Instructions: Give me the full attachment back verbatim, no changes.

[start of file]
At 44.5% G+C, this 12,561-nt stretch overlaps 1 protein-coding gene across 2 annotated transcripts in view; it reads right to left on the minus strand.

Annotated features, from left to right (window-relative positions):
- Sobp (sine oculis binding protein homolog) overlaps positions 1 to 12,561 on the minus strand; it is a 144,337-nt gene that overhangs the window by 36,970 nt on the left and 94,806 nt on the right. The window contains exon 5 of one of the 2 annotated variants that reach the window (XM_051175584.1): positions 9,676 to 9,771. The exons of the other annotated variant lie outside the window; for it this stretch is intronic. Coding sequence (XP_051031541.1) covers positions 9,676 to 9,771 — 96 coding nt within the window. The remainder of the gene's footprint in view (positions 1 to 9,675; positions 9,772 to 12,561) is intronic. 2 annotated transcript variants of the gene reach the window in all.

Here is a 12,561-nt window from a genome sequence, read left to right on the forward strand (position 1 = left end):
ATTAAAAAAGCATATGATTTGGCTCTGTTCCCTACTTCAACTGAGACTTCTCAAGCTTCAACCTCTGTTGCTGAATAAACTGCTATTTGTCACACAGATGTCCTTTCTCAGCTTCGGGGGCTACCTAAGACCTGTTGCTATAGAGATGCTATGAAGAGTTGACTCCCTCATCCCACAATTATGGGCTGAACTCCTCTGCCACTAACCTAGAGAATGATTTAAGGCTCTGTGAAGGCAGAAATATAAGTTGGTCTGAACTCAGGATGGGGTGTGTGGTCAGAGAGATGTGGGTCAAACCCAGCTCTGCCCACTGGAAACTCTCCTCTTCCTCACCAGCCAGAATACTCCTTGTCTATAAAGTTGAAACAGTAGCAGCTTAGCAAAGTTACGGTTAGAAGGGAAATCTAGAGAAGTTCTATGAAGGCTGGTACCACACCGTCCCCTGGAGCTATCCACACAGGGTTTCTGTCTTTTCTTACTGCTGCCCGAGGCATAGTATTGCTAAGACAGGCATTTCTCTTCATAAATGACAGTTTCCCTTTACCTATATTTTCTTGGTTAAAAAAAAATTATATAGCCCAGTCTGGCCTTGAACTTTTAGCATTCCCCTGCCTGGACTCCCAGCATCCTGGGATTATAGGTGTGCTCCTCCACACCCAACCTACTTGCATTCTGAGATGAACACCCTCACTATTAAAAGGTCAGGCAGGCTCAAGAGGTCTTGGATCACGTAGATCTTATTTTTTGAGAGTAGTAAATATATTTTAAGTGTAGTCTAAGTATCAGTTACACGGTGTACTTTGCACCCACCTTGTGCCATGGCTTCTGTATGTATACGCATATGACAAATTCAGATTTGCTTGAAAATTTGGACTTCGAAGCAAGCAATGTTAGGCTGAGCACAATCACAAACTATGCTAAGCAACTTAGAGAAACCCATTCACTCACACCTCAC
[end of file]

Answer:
At 44.5% G+C, this 12,561-nt stretch overlaps 1 protein-coding gene across 2 annotated transcripts in view; it reads right to left on the minus strand.

Annotated features, from left to right (window-relative positions):
- Sobp (sine oculis binding protein homolog) overlaps positions 1 to 12,561 on the minus strand; it is a 144,337-nt gene that overhangs the window by 36,970 nt on the left and 94,806 nt on the right. The window contains exon 5 of one of the 2 annotated variants that reach the window (XM_051175584.1): positions 9,676 to 9,771. The exons of the other annotated variant lie outside the window; for it this stretch is intronic. Coding sequence (XP_051031541.1) covers positions 9,676 to 9,771 — 96 coding nt within the window. The remainder of the gene's footprint in view (positions 1 to 9,675; positions 9,772 to 12,561) is intronic. 2 annotated transcript variants of the gene reach the window in all.

Here is a 12,561-nt window from a genome sequence, read left to right on the forward strand (position 1 = left end):
ATTAAAAAAGCATATGATTTGGCTCTGTTCCCTACTTCAACTGAGACTTCTCAAGCTTCAACCTCTGTTGCTGAATAAACTGCTATTTGTCACACAGATGTCCTTTCTCAGCTTCGGGGGCTACCTAAGACCTGTTGCTATAGAGATGCTATGAAGAGTTGACTCCCTCATCCCACAATTATGGGCTGAACTCCTCTGCCACTAACCTAGAGAATGATTTAAGGCTCTGTGAAGGCAGAAATATAAGTTGGTCTGAACTCAGGATGGGGTGTGTGGTCAGAGAGATGTGGGTCAAACCCAGCTCTGCCCACTGGAAACTCTCCTCTTCCTCACCAGCCAGAATACTCCTTGTCTATAAAGTTGAAACAGTAGCAGCTTAGCAAAGTTACGGTTAGAAGGGAAATCTAGAGAAGTTCTATGAAGGCTGGTACCACACCGTCCCCTGGAGCTATCCACACAGGGTTTCTGTCTTTTCTTACTGCTGCCCGAGGCATAGTATTGCTAAGACAGGCATTTCTCTTCATAAATGACAGTTTCCCTTTACCTATATTTTCTTGGTTAAAAAAAAATTATATAGCCCAGTCTGGCCTTGAACTTTTAGCATTCCCCTGCCTGGACTCCCAGCATCCTGGGATTATAGGTGTGCTCCTCCACACCCAACCTACTTGCATTCTGAGATGAACACCCTCACTATTAAAAGGTCAGGCAGGCTCAAGAGGTCTTGGATCACGTAGATCTTATTTTTTGAGAGTAGTAAATATATTTTAAGTGTAGTCTAAGTATCAGTTACACGGTGTACTTTGCACCCACCTTGTGCCATGGCTTCTGTATGTATACGCATATGACAAATTCAGATTTGCTTGAAAATTTGGACTTCGAAGCAAGCAATGTTAGGCTGAGCACAATCACAAACTATGCTAAGCAACTTAGAGAAACCCATTCACTCACACCTCAC